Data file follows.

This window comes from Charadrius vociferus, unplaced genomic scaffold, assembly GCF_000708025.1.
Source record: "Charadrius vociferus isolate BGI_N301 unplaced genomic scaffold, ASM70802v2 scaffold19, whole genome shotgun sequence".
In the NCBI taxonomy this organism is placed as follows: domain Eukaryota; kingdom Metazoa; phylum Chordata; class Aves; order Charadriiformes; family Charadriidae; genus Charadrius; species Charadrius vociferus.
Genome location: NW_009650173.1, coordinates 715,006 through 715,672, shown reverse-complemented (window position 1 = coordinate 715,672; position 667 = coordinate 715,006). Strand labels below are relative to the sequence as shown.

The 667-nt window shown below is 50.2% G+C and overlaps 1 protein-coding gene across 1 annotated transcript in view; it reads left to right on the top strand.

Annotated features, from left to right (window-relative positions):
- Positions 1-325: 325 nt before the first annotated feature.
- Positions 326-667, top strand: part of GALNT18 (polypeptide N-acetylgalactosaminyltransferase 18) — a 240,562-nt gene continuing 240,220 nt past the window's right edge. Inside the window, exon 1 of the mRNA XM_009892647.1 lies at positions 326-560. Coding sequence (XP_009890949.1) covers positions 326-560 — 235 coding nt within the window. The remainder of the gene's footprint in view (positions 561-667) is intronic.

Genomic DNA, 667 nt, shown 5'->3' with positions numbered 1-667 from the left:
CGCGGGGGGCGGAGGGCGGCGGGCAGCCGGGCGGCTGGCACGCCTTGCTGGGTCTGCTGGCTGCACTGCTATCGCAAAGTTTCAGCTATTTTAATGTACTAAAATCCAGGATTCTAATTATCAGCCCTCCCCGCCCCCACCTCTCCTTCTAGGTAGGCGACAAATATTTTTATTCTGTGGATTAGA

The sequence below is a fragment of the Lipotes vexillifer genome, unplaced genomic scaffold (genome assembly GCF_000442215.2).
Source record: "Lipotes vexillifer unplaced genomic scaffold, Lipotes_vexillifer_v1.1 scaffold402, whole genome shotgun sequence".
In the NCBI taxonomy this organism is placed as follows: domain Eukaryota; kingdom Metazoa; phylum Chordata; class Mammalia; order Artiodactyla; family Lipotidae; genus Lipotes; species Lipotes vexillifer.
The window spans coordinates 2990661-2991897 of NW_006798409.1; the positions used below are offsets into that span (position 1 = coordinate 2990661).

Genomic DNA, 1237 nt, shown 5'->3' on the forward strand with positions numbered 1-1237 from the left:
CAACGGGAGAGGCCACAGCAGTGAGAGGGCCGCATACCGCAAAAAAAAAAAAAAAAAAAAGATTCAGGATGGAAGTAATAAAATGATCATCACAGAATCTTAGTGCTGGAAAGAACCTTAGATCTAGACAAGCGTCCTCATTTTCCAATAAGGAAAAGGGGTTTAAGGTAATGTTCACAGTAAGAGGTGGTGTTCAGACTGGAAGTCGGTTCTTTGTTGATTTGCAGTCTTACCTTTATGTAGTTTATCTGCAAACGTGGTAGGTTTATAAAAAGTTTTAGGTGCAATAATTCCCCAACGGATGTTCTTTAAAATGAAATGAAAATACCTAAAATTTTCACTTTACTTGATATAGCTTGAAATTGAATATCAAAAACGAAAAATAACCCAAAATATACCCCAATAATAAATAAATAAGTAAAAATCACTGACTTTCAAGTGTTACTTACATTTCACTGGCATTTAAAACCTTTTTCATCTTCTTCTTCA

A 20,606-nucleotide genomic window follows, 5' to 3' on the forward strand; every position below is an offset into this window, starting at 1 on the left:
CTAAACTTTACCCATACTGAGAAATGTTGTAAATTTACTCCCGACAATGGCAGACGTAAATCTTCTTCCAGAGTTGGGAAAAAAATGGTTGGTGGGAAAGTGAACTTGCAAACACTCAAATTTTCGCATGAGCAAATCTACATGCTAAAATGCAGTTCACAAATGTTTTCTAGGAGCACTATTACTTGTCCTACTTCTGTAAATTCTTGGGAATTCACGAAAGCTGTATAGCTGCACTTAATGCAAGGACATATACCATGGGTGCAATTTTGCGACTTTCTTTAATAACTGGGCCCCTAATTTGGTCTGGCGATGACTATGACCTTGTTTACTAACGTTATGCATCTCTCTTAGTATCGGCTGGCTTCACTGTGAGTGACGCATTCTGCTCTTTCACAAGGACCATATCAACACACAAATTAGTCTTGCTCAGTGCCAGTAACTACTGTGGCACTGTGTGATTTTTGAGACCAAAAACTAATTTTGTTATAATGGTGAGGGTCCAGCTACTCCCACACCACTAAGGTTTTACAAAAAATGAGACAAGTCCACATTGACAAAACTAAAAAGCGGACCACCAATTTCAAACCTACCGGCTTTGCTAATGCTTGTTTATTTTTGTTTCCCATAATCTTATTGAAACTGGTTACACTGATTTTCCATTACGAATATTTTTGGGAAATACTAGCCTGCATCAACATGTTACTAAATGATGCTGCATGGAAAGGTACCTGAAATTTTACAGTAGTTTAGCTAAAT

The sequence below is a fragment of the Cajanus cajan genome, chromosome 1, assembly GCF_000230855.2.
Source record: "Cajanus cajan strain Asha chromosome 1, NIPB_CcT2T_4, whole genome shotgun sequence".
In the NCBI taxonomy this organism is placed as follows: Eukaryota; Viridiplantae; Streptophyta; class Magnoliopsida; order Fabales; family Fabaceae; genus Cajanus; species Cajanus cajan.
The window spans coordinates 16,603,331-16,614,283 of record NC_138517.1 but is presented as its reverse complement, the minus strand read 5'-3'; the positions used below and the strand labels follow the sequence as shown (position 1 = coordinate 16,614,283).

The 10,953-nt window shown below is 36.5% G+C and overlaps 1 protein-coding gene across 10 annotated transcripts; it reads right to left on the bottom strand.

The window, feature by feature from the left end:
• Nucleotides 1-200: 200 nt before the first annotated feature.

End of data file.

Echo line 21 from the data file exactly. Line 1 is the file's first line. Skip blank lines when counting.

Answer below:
In the NCBI taxonomy this organism is placed as follows: Eukaryota; Viridiplantae; Streptophyta; class Magnoliopsida; order Fabales; family Fabaceae; genus Cajanus; species Cajanus cajan.